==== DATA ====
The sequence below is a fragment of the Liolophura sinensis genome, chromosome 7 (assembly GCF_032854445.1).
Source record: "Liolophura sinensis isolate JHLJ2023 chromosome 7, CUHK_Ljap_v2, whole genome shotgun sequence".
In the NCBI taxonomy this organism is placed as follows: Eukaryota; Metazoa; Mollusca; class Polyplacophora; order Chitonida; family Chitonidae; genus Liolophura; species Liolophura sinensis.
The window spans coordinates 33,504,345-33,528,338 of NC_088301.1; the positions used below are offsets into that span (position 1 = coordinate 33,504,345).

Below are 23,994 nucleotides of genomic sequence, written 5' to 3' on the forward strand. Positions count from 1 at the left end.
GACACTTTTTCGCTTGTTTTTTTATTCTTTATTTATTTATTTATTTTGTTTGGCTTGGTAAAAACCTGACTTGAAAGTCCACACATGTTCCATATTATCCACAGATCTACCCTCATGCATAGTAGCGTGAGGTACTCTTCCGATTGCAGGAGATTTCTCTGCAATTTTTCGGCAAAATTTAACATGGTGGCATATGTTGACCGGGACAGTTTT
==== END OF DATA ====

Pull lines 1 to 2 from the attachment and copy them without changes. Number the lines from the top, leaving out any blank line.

The sequence below is a fragment of the Liolophura sinensis genome, chromosome 7 (assembly GCF_032854445.1).
Source record: "Liolophura sinensis isolate JHLJ2023 chromosome 7, CUHK_Ljap_v2, whole genome shotgun sequence".